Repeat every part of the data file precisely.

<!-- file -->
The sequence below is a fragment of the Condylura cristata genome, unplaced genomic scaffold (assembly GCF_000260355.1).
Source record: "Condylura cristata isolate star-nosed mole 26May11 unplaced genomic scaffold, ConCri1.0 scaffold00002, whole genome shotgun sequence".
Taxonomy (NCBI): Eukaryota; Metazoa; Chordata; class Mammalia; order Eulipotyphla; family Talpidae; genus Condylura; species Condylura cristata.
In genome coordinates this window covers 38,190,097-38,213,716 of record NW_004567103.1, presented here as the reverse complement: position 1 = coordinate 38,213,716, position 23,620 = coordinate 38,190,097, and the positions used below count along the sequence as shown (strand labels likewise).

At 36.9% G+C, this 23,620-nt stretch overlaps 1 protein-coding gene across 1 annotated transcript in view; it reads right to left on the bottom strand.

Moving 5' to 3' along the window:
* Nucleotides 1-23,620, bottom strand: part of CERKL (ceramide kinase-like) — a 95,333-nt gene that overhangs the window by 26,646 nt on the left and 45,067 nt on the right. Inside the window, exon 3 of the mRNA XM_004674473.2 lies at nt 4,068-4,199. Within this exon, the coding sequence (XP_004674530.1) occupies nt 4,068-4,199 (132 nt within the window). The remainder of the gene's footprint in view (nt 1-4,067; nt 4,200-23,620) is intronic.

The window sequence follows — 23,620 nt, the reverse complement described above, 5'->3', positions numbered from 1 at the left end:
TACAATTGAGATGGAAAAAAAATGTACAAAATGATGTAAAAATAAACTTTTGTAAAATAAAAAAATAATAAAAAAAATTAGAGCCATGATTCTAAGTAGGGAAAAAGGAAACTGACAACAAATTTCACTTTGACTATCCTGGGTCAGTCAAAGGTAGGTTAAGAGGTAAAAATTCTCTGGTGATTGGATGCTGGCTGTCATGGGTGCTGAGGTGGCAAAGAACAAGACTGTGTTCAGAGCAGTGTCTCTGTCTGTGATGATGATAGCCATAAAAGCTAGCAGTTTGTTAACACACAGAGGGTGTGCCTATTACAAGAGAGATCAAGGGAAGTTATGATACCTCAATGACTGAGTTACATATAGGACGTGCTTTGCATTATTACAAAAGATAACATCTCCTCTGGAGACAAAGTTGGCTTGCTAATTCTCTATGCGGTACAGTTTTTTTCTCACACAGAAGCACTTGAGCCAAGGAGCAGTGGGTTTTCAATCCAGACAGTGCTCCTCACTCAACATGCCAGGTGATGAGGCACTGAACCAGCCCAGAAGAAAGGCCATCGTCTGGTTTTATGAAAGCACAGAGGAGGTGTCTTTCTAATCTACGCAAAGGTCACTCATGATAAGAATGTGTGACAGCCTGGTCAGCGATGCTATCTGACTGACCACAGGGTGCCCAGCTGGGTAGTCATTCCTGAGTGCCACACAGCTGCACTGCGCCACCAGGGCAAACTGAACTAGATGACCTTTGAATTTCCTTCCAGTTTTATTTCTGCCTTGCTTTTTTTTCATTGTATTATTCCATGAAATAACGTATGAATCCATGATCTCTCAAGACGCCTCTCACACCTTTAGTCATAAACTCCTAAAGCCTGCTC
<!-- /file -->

The sequence below is a fragment of the Condylura cristata genome, unplaced genomic scaffold (assembly GCF_000260355.1).
Source record: "Condylura cristata isolate star-nosed mole 26May11 unplaced genomic scaffold, ConCri1.0 scaffold00002, whole genome shotgun sequence".
Taxonomy (NCBI): Eukaryota; Metazoa; Chordata; class Mammalia; order Eulipotyphla; family Talpidae; genus Condylura; species Condylura cristata.
In genome coordinates this window covers 38,190,097-38,213,716 of record NW_004567103.1, presented here as the reverse complement: position 1 = coordinate 38,213,716, position 23,620 = coordinate 38,190,097, and the positions used below count along the sequence as shown (strand labels likewise).

At 36.9% G+C, this 23,620-nt stretch overlaps 1 protein-coding gene across 1 annotated transcript in view; it reads right to left on the bottom strand.

Moving 5' to 3' along the window:
* Nucleotides 1-23,620, bottom strand: part of CERKL (ceramide kinase-like) — a 95,333-nt gene that overhangs the window by 26,646 nt on the left and 45,067 nt on the right. Inside the window, exon 3 of the mRNA XM_004674473.2 lies at nt 4,068-4,199. Within this exon, the coding sequence (XP_004674530.1) occupies nt 4,068-4,199 (132 nt within the window). The remainder of the gene's footprint in view (nt 1-4,067; nt 4,200-23,620) is intronic.

The window sequence follows — 23,620 nt, the reverse complement described above, 5'->3', positions numbered from 1 at the left end:
TACAATTGAGATGGAAAAAAAATGTACAAAATGATGTAAAAATAAACTTTTGTAAAATAAAAAAATAATAAAAAAAATTAGAGCCATGATTCTAAGTAGGGAAAAAGGAAACTGACAACAAATTTCACTTTGACTATCCTGGGTCAGTCAAAGGTAGGTTAAGAGGTAAAAATTCTCTGGTGATTGGATGCTGGCTGTCATGGGTGCTGAGGTGGCAAAGAACAAGACTGTGTTCAGAGCAGTGTCTCTGTCTGTGATGATGATAGCCATAAAAGCTAGCAGTTTGTTAACACACAGAGGGTGTGCCTATTACAAGAGAGATCAAGGGAAGTTATGATACCTCAATGACTGAGTTACATATAGGACGTGCTTTGCATTATTACAAAAGATAACATCTCCTCTGGAGACAAAGTTGGCTTGCTAATTCTCTATGCGGTACAGTTTTTTTCTCACACAGAAGCACTTGAGCCAAGGAGCAGTGGGTTTTCAATCCAGACAGTGCTCCTCACTCAACATGCCAGGTGATGAGGCACTGAACCAGCCCAGAAGAAAGGCCATCGTCTGGTTTTATGAAAGCACAGAGGAGGTGTCTTTCTAATCTACGCAAAGGTCACTCATGATAAGAATGTGTGACAGCCTGGTCAGCGATGCTATCTGACTGACCACAGGGTGCCCAGCTGGGTAGTCATTCCTGAGTGCCACACAGCTGCACTGCGCCACCAGGGCAAACTGAACTAGATGACCTTTGAATTTCCTTCCAGTTTTATTTCTGCCTTGCTTTTTTTTCATTGTATTATTCCATGAAATAACGTATGAATCCATGATCTCTCAAGACGCCTCTCACACCTTTAGTCATAAACTCCTAAAGCCTGCTC